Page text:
Storm Water Facility

 
 
 
 
 

Situated in Toronto, the Storm Water Quality Facility (SWQF) will treat urban run–off from the new West Don Lands development. While the project represents state–of–the–art handlingand treatment of stormwater, the design for the facility enclosure and site also elevates the spatial role of the infrastructure, evoking other historic infrastructural works—the R.C. Harris Treatment Plant, the Bloor Street Viaduct, and the Hearn Power Station—whose architectural character has helped define Toronto’s identity. The site, on the northeast corner of Lake Shore Boulevard and Cherry Street, will house a facility comprised of four major elements. The first is the stormwater reservoir, a 20-metre diameter shaft covered by a radial steel grate that acts as an inverted siphon and receives untreated storm water from the surrounding development. Directly above is a discrete pump building perched on the edge of the reservoir.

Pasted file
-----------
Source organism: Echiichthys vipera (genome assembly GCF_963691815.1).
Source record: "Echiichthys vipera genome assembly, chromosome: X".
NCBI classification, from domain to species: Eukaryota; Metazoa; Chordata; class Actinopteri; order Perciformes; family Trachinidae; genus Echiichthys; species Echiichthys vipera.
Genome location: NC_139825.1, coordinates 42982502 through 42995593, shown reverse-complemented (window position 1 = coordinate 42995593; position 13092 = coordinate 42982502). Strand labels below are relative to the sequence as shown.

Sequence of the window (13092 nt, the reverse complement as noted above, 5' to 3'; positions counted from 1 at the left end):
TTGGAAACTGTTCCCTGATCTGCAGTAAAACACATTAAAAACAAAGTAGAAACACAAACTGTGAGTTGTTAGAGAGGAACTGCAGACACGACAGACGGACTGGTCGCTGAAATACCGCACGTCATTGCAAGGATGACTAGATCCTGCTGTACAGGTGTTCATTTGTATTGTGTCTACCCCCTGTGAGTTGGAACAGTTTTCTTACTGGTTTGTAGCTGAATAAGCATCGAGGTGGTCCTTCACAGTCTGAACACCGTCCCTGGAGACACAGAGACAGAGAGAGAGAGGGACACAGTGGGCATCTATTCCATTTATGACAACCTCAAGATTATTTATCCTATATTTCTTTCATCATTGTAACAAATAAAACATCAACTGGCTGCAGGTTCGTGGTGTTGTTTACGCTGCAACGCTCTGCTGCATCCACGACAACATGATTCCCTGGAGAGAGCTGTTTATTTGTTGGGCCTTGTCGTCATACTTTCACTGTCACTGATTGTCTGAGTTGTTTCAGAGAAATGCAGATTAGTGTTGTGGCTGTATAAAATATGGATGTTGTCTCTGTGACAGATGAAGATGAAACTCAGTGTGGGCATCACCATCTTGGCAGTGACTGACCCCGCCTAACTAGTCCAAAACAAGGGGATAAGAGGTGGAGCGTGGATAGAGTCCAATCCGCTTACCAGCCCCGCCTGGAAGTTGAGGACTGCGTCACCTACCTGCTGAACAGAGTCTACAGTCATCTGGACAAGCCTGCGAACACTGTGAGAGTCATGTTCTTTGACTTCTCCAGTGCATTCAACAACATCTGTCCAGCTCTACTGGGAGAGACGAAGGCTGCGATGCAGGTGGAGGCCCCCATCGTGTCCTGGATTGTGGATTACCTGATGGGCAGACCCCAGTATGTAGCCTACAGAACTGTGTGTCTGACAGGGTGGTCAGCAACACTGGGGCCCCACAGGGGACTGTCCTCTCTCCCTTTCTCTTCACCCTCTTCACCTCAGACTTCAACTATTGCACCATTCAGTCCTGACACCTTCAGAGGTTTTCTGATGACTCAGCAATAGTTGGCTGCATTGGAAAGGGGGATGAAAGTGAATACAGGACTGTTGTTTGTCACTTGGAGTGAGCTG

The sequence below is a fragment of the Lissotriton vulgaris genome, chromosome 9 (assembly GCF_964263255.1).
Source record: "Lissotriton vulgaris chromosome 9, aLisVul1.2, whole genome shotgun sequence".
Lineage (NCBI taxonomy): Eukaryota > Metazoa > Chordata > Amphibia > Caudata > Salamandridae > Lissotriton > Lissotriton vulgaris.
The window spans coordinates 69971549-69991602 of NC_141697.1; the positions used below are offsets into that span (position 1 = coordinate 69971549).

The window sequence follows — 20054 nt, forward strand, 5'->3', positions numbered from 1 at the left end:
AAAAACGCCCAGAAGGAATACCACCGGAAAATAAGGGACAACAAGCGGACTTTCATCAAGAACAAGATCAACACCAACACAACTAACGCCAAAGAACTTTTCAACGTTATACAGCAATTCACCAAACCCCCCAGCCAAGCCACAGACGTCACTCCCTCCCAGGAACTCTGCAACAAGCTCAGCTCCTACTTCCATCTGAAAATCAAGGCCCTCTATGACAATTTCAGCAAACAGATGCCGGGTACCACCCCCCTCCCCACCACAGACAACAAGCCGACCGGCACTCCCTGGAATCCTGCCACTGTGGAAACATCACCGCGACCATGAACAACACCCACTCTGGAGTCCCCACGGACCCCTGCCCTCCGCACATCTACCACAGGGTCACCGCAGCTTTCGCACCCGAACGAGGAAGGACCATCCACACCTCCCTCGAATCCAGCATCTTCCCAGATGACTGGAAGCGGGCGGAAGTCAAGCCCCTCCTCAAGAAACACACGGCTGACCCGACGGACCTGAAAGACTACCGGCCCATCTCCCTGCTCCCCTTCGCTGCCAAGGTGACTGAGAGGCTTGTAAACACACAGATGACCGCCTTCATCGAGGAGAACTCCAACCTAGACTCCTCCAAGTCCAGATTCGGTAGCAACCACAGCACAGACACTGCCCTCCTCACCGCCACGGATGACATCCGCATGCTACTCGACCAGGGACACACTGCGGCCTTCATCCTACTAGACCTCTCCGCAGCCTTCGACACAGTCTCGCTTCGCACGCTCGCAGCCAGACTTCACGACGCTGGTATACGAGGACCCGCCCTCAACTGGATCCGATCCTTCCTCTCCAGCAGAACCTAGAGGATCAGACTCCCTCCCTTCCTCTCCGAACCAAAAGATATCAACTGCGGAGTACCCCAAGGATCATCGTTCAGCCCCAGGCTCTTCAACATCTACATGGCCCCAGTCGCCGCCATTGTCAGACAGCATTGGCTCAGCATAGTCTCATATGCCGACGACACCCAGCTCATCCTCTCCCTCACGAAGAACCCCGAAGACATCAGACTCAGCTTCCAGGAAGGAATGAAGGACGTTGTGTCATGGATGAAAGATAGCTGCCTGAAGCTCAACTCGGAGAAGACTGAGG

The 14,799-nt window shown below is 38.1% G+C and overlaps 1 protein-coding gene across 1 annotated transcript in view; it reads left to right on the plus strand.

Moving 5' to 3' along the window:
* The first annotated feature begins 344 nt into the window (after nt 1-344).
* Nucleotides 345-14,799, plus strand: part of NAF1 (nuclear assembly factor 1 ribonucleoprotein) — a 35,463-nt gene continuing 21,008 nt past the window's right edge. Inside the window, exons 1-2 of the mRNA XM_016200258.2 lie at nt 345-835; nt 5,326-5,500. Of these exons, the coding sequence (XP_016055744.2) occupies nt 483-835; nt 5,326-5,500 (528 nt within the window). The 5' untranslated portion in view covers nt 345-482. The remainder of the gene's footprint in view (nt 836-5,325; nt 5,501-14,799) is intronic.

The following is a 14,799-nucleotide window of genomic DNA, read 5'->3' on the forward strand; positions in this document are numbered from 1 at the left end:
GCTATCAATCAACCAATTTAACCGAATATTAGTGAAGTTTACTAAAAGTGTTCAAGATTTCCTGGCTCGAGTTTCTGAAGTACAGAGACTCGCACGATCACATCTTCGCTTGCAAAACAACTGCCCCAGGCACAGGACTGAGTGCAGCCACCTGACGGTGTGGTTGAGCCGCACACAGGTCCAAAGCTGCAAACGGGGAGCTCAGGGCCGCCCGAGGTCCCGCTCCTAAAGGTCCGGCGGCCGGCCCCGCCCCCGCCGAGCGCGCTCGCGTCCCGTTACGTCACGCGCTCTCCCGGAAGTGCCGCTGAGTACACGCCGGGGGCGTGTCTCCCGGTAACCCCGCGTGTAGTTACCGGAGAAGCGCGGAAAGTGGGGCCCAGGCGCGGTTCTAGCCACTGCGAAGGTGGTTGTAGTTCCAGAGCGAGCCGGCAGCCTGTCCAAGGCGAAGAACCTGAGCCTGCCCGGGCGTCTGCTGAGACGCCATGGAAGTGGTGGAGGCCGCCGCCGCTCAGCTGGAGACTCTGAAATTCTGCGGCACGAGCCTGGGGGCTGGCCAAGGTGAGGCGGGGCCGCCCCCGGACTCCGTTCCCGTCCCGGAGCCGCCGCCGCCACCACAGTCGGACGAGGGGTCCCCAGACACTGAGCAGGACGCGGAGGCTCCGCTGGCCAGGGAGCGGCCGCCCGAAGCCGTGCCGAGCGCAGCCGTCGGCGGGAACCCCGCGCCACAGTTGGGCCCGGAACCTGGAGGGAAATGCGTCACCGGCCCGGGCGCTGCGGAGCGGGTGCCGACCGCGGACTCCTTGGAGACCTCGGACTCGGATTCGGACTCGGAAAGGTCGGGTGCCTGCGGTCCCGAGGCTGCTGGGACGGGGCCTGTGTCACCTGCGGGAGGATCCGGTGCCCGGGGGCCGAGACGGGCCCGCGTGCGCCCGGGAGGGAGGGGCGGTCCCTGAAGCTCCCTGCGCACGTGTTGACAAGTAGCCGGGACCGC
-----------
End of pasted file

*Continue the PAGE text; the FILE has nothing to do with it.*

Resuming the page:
Finally, the most prominent elements of the facility are the stormwater treatment plant itself and the surrounding ground plane of stone paving that provides vehicular access. The design for SWQF takes these constituent parts and unifies them into a whole that renders the infrastructural function legible, didactic and aesthetically compelling. SWQF is thus part of a new face of Toronto, in which leading environmental performance, award-winning urban development, and world-class design operate together.

 
 
 
 
 
 
 
 
 
 
 
 
 
 
 
 
 
 
 
 
 
 
 
 
 
 
 

Client: Waterfront Toronto

Location: Toronto ON

Completion: in progress

Project Team: RV Anderson / gh3*

gh3* Team: Pat Hanson, Raymond Chow, Joel Di Giacomo, Byron White, Jeffrey Deng, Andrew Lee, DaeHee Kim, Bernard Jin, Bryce Gracey

Consultants: RV Anderson (structural, mechanical, electrical, civil)

 

Awards:

2011 Canadian Architect Award of Excellence